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Citrix shows remote app capability for Palm

Just a technology demonstration, honest...

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Citrix's IBM roots were showing yesterday when company CEO Mark Templeton mounted a "technology demonstration" of a Palm Pilot running applications remotely from a server farm at the company's Advanced Technology Research facility in Cambridge, UK. Even during the glasnost period that immediately preceded the appearance of Chairman Lou IBM rigorously refused to discuss unannounced products, so contrived to trail them by showing them as "technology demonstrations." Citrix's Palm rig is indeed not a product, and isn't precisely going to be one either, but it's clearly a signal of where the company will be going with products and services Real Soon Now. The demo was really intended as a showcase for the sort of stuff Citrix hopes to be able to sell to wireless service providers. The Palm itself already has a wireless capability, and there's a logical associated need for mechanisms to allow its users access to remote applications. But the big bucks are going to come from the mobile phone companies, with short term demand centring on Europe's GPRS (General, aka GSM, Packet Radio System), which will be live in Europe shortly, and a little further down the line on UMTS, the next generation broadband European wireless system. The Palm demo used a version of Citrix's Vertigo protocol for connectivity. Citrix's ICA protocol isn't appropriate for devices with small screen real estate like the Palm, so under Vertigo, which is currently undergoing development, all of the objects in the user interface are actually held on the server. The server itself was more interesting still. When The Register spoke to Citrix founder Ed Iacobucci he couldn't be specific about what it was running, but the probability is that it was a flavour of Unix. Earlier in the week Citrix demoed Notes being run remotely on Solaris, so probably it was Solaris again. The Palm ran two custom apps which, according to Templeton, took only a couple of days to write. One gave stock prices, the other weather conditions, i.e. just the kind of stuff people are likely to want to access via a mobile phone. But as with the Notes demonstration, that points up the growing divergence between Citrix and Microsoft. Fort Redmond is also keen on providing server applications for wireless clients, but its roadmap, naturally, consists of NT servers and BackOffice applications. From the user's perspective it's the information that's important, not whether it conforms to the Windows Everywhere plan or not, and the wireless outfits this sort of rig is going to be sold to are going to be much more concerned about scalability and cost than they are about Windows. So Unix does kind of beckon. And on the cost front Citrix piled it on by introducing a pay as you go licensing plan today (story to follow). This again will be music to the ears of wireless outfits, and by a massive coincidence these were addressed by Citrix as a target category in the announcement of the scheme. ®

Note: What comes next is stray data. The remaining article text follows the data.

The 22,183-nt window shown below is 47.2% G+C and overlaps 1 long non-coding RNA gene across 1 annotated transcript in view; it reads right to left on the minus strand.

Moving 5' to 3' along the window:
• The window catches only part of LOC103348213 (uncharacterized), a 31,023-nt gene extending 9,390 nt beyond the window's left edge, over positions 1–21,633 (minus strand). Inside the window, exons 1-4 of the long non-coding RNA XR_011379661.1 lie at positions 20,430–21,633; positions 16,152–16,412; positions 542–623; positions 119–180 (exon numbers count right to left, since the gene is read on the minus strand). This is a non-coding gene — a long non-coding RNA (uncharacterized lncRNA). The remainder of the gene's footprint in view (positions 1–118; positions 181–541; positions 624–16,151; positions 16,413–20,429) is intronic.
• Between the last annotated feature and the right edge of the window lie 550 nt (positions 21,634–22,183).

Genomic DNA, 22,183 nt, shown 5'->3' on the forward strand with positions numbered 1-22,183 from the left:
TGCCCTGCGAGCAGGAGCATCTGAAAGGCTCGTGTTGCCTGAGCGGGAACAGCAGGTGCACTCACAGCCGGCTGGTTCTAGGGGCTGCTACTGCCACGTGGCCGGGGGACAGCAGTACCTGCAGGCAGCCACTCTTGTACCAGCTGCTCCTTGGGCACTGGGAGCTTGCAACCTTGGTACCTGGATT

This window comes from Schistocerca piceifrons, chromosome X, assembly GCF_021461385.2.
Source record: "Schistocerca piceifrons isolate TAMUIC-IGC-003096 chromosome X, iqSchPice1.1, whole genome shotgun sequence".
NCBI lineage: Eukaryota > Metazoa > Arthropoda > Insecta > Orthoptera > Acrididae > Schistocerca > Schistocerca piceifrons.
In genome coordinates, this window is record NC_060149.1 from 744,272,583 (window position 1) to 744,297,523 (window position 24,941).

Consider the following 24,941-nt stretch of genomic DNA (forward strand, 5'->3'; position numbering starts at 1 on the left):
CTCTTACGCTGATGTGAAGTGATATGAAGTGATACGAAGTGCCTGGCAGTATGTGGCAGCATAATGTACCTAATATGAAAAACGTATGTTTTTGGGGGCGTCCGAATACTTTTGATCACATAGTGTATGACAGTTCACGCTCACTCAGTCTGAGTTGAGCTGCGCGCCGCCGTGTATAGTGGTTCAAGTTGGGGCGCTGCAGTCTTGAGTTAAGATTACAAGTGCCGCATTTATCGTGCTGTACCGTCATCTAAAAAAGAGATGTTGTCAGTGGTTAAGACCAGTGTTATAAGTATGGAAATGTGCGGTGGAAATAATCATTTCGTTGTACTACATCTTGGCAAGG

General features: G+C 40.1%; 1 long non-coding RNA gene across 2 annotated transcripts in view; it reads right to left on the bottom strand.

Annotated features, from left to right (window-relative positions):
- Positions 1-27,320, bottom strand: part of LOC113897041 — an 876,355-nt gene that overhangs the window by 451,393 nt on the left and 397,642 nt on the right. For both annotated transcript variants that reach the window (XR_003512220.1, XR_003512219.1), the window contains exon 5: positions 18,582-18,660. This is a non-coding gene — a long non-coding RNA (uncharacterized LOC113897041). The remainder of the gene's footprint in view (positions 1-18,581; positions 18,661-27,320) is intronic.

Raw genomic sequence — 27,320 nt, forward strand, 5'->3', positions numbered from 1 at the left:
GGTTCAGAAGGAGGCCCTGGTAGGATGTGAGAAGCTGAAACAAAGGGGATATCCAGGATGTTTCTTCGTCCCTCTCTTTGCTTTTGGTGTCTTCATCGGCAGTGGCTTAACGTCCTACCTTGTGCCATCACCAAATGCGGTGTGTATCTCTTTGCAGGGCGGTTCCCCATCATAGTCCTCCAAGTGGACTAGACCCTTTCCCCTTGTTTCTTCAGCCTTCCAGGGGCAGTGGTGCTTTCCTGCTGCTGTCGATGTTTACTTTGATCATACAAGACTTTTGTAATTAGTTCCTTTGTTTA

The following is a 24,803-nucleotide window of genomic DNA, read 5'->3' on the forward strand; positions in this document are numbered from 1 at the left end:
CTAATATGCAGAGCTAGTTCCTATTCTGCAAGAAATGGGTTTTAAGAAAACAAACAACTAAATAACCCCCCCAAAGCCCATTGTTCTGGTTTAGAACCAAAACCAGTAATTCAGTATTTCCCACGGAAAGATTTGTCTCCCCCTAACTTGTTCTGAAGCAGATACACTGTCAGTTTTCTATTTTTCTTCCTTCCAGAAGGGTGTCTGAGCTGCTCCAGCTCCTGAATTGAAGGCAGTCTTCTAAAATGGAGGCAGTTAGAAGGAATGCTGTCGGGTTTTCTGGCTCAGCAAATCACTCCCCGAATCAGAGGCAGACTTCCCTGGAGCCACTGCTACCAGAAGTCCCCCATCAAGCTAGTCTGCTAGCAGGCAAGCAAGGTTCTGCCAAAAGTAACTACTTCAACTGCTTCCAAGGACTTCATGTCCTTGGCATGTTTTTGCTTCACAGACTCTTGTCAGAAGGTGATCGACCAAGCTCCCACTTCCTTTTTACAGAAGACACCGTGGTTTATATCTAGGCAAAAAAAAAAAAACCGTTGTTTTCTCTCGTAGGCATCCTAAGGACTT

High performance access to file storage

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